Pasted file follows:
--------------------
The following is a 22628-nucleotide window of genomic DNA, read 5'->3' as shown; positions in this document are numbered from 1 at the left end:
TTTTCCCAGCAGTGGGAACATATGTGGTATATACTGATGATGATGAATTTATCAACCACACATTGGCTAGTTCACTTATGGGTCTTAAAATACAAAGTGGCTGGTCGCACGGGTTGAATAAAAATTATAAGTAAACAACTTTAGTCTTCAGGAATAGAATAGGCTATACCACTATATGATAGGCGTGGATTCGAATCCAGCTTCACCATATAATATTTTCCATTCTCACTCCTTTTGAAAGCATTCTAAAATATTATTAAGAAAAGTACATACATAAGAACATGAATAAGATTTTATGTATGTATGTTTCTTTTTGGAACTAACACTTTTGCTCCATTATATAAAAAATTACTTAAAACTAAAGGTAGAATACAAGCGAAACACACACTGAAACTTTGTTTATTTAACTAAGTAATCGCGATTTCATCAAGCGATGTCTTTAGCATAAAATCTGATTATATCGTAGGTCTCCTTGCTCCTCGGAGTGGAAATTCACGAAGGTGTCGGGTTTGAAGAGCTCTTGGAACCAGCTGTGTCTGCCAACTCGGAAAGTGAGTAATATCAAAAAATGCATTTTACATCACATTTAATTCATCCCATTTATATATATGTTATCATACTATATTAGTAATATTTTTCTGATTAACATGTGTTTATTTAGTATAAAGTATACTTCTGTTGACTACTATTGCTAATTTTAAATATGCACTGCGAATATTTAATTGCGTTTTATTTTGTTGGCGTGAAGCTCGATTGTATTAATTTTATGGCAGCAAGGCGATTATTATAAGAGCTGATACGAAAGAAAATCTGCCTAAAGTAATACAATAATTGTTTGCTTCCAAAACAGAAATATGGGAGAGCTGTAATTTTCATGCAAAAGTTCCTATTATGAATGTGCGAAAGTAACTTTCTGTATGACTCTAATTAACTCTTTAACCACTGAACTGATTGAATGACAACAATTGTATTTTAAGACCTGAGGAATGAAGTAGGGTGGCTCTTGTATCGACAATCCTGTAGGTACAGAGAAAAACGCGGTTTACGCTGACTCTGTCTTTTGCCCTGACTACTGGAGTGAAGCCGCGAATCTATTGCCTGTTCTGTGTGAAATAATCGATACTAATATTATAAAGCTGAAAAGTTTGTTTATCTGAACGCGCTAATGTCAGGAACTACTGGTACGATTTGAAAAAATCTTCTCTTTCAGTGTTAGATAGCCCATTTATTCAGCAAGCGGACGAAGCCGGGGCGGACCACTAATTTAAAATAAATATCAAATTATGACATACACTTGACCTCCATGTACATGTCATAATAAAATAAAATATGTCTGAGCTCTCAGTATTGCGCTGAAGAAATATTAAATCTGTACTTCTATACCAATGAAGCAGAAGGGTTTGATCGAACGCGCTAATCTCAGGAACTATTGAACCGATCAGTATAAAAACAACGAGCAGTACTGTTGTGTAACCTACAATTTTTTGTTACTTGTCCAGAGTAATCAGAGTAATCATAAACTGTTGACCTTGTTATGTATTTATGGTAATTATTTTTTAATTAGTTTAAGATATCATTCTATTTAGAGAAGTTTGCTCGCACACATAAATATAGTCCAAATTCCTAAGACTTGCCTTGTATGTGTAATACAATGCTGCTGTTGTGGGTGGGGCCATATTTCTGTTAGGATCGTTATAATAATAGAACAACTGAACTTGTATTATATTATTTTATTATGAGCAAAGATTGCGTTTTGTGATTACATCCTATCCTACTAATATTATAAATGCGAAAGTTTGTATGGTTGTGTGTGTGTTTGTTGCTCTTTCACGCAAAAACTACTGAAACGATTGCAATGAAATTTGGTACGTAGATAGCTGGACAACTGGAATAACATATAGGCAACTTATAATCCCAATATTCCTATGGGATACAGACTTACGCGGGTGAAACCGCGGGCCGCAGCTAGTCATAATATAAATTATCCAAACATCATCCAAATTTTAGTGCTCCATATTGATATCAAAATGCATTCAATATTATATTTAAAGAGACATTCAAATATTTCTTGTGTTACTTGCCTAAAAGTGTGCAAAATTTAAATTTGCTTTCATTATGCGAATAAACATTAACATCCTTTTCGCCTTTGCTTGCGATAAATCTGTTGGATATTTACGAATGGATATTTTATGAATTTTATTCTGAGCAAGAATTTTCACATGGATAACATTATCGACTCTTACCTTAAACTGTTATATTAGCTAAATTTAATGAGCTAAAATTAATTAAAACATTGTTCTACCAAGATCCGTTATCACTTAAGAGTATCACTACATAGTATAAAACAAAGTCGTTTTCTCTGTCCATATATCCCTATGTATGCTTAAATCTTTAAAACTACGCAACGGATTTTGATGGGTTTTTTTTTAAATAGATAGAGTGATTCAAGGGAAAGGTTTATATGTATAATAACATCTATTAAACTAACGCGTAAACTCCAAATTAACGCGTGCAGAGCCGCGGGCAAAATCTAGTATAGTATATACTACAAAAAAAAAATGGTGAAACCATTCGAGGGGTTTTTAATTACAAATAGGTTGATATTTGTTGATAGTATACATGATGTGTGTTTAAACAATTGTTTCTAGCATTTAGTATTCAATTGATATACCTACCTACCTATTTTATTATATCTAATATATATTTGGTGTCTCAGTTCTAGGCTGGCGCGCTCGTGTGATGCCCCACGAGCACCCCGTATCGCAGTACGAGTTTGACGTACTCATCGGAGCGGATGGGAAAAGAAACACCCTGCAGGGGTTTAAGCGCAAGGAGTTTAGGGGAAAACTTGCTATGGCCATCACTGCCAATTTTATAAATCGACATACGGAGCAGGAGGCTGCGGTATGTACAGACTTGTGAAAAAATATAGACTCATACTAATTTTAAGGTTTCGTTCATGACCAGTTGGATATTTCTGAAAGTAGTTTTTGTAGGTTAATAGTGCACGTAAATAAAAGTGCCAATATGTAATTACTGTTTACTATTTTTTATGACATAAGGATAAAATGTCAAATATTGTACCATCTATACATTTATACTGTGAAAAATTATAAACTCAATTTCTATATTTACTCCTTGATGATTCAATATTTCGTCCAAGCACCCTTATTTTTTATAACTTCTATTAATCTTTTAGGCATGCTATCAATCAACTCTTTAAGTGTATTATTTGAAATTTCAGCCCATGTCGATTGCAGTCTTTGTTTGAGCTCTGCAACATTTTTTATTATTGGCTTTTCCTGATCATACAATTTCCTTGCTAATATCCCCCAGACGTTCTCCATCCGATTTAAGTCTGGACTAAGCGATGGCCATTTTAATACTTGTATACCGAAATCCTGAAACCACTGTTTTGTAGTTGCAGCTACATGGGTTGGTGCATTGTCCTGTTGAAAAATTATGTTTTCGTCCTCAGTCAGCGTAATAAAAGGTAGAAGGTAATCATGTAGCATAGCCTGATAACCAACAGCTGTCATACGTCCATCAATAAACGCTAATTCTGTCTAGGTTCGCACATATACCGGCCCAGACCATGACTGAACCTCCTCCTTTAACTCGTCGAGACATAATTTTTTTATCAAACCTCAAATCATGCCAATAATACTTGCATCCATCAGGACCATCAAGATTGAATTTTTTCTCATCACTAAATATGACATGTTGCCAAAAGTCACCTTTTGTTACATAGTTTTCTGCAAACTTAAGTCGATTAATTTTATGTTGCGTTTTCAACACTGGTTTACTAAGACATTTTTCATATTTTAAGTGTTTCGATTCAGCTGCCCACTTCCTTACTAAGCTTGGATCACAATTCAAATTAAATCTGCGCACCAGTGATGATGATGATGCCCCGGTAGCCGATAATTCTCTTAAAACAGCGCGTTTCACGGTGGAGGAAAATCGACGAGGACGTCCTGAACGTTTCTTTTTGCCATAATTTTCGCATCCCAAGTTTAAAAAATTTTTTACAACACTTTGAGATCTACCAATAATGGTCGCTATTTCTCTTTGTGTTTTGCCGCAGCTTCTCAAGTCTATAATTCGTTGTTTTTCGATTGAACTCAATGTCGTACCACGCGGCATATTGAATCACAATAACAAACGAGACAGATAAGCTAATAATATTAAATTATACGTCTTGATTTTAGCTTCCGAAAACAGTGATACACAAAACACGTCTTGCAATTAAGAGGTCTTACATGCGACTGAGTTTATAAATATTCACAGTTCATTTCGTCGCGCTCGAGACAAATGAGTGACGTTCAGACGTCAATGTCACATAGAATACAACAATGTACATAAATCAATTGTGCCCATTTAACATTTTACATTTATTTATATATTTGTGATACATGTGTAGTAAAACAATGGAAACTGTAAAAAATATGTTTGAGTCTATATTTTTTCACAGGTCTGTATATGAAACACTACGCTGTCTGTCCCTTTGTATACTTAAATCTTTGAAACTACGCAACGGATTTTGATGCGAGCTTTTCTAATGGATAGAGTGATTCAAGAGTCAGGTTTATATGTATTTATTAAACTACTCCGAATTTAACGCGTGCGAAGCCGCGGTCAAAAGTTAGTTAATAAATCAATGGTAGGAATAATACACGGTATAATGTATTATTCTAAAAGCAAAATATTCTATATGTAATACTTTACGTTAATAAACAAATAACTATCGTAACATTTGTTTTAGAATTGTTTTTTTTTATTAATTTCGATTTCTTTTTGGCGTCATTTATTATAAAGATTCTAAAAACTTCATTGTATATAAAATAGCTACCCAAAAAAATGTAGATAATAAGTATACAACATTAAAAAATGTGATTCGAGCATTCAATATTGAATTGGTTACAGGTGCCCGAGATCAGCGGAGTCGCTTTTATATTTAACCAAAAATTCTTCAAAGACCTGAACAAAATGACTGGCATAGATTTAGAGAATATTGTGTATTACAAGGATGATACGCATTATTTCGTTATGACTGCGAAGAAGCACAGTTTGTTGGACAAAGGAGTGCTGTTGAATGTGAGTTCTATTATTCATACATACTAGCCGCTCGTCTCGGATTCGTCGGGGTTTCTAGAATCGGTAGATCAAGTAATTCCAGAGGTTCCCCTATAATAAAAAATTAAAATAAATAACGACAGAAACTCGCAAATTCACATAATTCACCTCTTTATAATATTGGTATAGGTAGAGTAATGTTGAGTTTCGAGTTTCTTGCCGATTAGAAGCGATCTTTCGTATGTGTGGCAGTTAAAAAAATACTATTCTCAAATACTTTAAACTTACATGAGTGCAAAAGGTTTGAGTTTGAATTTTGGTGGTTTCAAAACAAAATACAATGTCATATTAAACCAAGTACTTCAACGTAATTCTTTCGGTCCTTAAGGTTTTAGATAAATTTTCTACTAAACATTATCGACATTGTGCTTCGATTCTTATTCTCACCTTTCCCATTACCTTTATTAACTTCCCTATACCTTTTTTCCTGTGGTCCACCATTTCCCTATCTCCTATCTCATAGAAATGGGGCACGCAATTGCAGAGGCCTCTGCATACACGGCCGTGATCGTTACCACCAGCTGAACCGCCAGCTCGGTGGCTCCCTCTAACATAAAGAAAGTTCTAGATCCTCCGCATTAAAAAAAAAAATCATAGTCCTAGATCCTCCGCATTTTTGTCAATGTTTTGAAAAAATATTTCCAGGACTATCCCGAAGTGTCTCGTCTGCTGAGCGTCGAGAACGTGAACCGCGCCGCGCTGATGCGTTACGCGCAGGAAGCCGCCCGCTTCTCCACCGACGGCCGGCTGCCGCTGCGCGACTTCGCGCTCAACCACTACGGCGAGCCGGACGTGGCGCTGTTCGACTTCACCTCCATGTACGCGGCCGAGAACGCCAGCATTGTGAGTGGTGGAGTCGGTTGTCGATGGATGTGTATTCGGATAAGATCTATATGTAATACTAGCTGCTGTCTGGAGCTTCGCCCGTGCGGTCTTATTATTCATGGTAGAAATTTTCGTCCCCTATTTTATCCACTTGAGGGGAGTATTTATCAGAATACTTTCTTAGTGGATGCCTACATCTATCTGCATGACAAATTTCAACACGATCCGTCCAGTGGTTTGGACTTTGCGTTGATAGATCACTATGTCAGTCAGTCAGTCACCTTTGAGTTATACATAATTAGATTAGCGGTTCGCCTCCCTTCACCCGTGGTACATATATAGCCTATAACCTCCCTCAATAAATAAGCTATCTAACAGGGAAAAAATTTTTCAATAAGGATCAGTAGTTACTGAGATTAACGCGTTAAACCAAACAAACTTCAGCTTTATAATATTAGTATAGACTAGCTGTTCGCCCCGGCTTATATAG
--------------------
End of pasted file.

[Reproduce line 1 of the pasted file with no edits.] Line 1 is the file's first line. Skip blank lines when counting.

The following is a 22628-nucleotide window of genomic DNA, read 5'->3' as shown; positions in this document are numbered from 1 at the left end: